Carol Shuchman still counts her blessings that she was late to work on Sept. 11. As manager of the retail leasing of the World Trade Center Mall for the Port Authority of New York and New Jersey, she could have been stuck in an elevator on her way up to her 88th floor office in Tower One when the first plane hit.
But that morning, she was delayed with the needs of three children and arrived at the World Trade Center just after the plane's impact. Stunned, she escaped across the street to the Millennium hotel dodging falling debris, and made a phone call home before city phone lines became overwhelmed. From the hotel she watched as the second plane hit Tower Two, then evacuated the block with the river of people pouring out of both buildings.
Though there was no longer retail activity or a place of business in the weeks that followed, there was no shortage of work. Shuchman spent two months assisting tenants of smaller businesses in the World Trade Center Mall to find new retail space. Perhaps more important were her efforts to identify and help small businesses apply for federal and state grants and loans that would help them stay afloat in the difficult transition ahead.
Then the time came for her own transition. In December she accepted the position of Director of Commercial Leasing and Development with the Office of Institutional Real Estate and she moved uptown.
Trading the World Trade Center's subterranean mall for her new office with a peaceful parkside view was not an easy transition for Carol Shuchman, largely because of colleagues lost in the fall of the towers and others she left behind after 18 years with Port Authority. But now at Columbia, it is the sense of community in Upper Manhattan that is helping Shuchman find her niche.
"Carol comes to Columbia with an extensive background in retail leasing and also brings the unusual perspective of someone who has worked with broader public issues, which is a combination of work experiences that is very hard to find," said Bill Scott, deputy vice president for Institutional Real Estate (IRE).
It was after receiving a Brown University master's degree in sociology with a concentration in demography that she took a job as a demographer and population analyst in the Port Authority's planning department. After almost 13 years working on a variety of projects, she moved into retail management.
Over the past five years she helped to turn the Mall at the World Trade Center into one of the nation's top grossing retail complexes. This combination of experience, understanding and analyzing the diversity of neighborhoods, a solid track record in identifying and attracting retail that fits an available space, and a genuine knack for developing solid relationships with business owners is what Shuchman brings to Columbia.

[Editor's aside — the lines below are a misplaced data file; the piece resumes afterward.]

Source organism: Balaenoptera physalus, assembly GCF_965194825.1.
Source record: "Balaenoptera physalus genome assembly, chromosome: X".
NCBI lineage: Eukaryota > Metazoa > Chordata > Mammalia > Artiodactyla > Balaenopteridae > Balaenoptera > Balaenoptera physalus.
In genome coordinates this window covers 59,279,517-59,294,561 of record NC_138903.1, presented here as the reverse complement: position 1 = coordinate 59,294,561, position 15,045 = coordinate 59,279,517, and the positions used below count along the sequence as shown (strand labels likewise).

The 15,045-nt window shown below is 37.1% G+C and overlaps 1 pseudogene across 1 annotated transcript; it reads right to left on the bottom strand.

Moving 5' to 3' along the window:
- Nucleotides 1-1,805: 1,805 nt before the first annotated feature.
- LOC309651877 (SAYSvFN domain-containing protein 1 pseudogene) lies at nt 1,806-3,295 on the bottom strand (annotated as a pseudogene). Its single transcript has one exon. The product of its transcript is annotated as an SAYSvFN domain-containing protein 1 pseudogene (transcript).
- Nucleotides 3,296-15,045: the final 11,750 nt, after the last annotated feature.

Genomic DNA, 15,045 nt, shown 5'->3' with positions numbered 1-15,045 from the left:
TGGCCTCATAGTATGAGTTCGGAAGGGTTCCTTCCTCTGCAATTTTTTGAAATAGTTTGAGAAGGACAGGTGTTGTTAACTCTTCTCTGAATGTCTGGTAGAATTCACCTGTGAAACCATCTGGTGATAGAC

"When I am managing a property, I find that I become personally connected to the business and come to feel very strongly about it," said Shuchman. "That is one of the things I like about Columbia University. Here people have a feeling that the University and the neighborhood belongs to them and that they have a stake in what is happening in its future."
Columbia manages about 100 small retail spaces and offices in Upper Manhattan. Most are located on major thoroughfares such as Broadway and Amsterdam Avenue above 110th Street, running north to the Health Sciences campus at 168th Street.
As Director of Commercial Leasing and Development, Shuchman will add new businesses to vacant office and business spaces, act as property manager and help guide ongoing storefront renovation projects. She is poised to build upon the recent retail and streetscape improvements that have contributed to the revival of upper Broadway street life.
Over the past couple of years, new businesses such as Naussbaum and Wu bakery, Milano market, restaurants Le Monde and DeLuxe, and most recently the new adventure gear shop Windy Corner, were brought to Columbia retail space in response to needs expressed by the community. The influx of new neighborhood goods and services and a series of historic storefront renovations that brought back elements of turn-of-the-century Broadway have contributed to the growing popularity of residential Morningside Heights.
As Shuchman learns more about the neighborhood and the goods and services that the communities need and want, she also hopes to extend the Broadway retail revival to the Amsterdam corridor, which she says suffers from a lack of retail energy and diversity. The result is a streetscape that shuts down past 6 p.m.
She will also be working with the community and University to help select retail for the new Social Work School building on the rise at Amsterdam and 121st Street.
"What I like about this area is it is really a community. People above 96th Street shop and eat locally, and they all seem to have some connection with Columbia," said Shuchman. She thinks that more food establishments, dry goods stores, a bakery and clothing shops are possible businesses to bring to the area. "People want to shop locally and they need to be able to get what they are looking for in their own neighborhoods."
Looking out her office window at the bare trees of Morningside Park, Shuchman mused on the whirlwind of the past five months.
"I've realized that if the unimaginable can happen in this city, then anything can happen," Shuchman said. "Coming to Columbia is an exciting new opportunity for me. I've gone from one end of the island to the other, but people here have been wonderful and already I feel that I belong."